Himanshu Bhatt, writing in theSun, worries that George Town’s traditional residents are being forced out by boutique hotels, pubs and restaurants. Whatever happened to the Heritage Master Plan, which stresses the importance of preserving the living culture and traditional trades of the historical city, he wonders.
All brick and no soul
by Himanshu Bhatt
IN NOVEMBER 1999, I was covering the general elections as a reporter for theSun, when I watched Lim Kit Siang campaign vigorously on a small lorry parked in the compound of the 19th century Khoo Kongsi – the grandest Chinese clan enclave in the country.
Surveying the audience before him, the DAP secretary-general exhorted the enclave’s residents on the ills of the impending Rent Control Act repeal, which was threatening to displace them from their inner-city homes in George Town.
If Lim were to visit the Khoo Kongsi today, he would find that none of the residents he had preached to that night are still around. They were all told to leave once the repeal was made effective.
If you enter the clan compound now, you would be greeted by a ghostly emptiness; in place of the age-old inhabitants one finds an attendant waving at visitors to stop to pay an entrance fee. The ancient houses that once teemed with the city’s traditional people are planned for conversion into commercial premises like hotels.
Now, a decade after Lim gave that memorable speech, George Town is facing yet another painful round of mass ejections of its original inhabitants. The supreme irony is that this time the exodus is being precipitated by the city’s listing as a Unesco World Heritage Site – the very status that is meant to conserve its culture and traditions.
Since the Unesco listing was announced in July, scores of communities across the inner-city are being forced to vacate their premises to make way for businesses like boutique hotels, pubs and restaurants.
Tenants in at least five neighbourhoods, who have been plying their trades since before the Second World War, have been told to move out by landlords. The areas include historic quarters like Armenian Street, Carnavon Street, Beach Street, Campbell Street and Stewart Lane.
Just last week, residents of a terrace block in Armenian Street, where Anna and the King was filmed, moved out after the owner transferred the property to an Australian who plans to develop it as a boutique hotel. More evictions are in order following an escalating trend among property owners to jack up rentals and commercialise their premises.
What is most tragic about the situation is that there is complete misinterpretation by our bureaucrats of what this Unesco heritage status is really about.
The listing was meant to foster conservation of living culture and streetscape for the intrinsic purpose of preserving such rich legacy. It was by no means aimed at opening doors for modern businesses to come sweeping in over the old trades and lifestyles which characterise the soul of the inner city.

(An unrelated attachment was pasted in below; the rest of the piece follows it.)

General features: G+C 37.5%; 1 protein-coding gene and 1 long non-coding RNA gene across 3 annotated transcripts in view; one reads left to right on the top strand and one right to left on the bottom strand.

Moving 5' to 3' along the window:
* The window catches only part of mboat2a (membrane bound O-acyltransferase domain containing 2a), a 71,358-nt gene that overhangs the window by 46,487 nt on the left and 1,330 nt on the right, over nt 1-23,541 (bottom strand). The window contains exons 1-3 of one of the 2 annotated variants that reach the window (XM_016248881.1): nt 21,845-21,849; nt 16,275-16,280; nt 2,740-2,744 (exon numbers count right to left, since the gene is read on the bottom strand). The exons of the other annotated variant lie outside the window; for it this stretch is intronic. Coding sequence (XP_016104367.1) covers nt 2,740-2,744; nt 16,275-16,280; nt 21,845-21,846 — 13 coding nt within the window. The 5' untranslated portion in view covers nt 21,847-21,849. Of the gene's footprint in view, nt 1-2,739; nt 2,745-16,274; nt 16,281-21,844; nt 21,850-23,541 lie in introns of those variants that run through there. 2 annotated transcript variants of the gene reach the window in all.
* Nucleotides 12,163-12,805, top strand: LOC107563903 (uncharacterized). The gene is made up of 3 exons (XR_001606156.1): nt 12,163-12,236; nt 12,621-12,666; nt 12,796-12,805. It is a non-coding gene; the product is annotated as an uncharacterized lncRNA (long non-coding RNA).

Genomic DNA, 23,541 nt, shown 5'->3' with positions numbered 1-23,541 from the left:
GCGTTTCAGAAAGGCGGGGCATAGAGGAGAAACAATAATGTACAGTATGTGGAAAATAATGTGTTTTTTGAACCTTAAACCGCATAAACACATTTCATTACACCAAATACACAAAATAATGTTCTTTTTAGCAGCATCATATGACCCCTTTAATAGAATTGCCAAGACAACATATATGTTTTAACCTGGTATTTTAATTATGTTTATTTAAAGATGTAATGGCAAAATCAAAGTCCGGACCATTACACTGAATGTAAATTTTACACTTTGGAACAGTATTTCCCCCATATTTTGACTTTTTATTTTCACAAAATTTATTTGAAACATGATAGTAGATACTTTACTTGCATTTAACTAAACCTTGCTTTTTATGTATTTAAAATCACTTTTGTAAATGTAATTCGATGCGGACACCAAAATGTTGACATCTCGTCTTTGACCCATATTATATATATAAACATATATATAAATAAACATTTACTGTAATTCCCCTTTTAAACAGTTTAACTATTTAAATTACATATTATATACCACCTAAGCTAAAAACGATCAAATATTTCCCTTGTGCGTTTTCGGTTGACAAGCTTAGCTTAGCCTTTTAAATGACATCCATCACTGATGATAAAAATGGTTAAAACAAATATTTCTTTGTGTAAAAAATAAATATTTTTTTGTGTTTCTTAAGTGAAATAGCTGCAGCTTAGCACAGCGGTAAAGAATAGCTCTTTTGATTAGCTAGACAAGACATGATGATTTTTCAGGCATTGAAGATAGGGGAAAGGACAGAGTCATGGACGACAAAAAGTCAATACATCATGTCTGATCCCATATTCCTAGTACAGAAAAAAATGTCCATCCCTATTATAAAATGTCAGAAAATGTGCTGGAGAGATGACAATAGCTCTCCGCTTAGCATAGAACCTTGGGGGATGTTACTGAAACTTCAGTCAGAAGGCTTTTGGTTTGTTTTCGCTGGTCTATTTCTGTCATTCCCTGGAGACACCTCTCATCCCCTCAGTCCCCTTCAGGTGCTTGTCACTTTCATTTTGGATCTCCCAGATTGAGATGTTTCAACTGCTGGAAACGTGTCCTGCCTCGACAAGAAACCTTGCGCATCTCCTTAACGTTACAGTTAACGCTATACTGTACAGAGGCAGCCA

Of course there should be economic growth. But it should be managed with sustainable development that is compatible with the Outstanding Core Values of the city. But that is not what is happening. What we are seeing is a trend where businessmen are now leaping into the inner city at what appears to be a golden opportunity to make a good tourism buck.
So we now have old buildings being repainted and refurbished to bring in modern businesses, replacing the traditional people that are part of the original character of the city.
All this is happening despite the fact that the Unesco evaluation of George Town has emphasised the critical importance of preserving living cultures, while warning against the negative impact of commercial tourism.
In fact, the dossier on George Town and Malacca’s World Heritage Site status has cautioned that increasing tourist arrivals would impact the sensitive character of the cities. According to a crucial Heritage Management Plan (HMP) in the dossier, the rising numbers of tourists would cause a strain to the city’s “carrying capacity”.
The Penang government has formed a highly touted Heritage Steering Committee following the Unesco award. But after six months, there has not been as much as a whimper from the committee, which happens to be only “advisory” in nature, about implementing the HMP.
None of the issues recommended by the HMP – the core document which Unesco has referred to in approving the heritage status – have been acted upon. The committee has made no mention of cultural mapping, of cultural impact assessment, of traditional trade incentives – all key actions the HMP has outlined.
The actual reason for the Unesco status – to preserve our unique living cultures – may be difficult for some to swallow or even comprehend. But if our heritage, which we have fought so long to preserve, has any chance of being salvaged, there must be urgent initiative from the authorities to address this matter – and fast. The alternative would be to just watch in horror as the historic soul of our precious city rapidly drains away.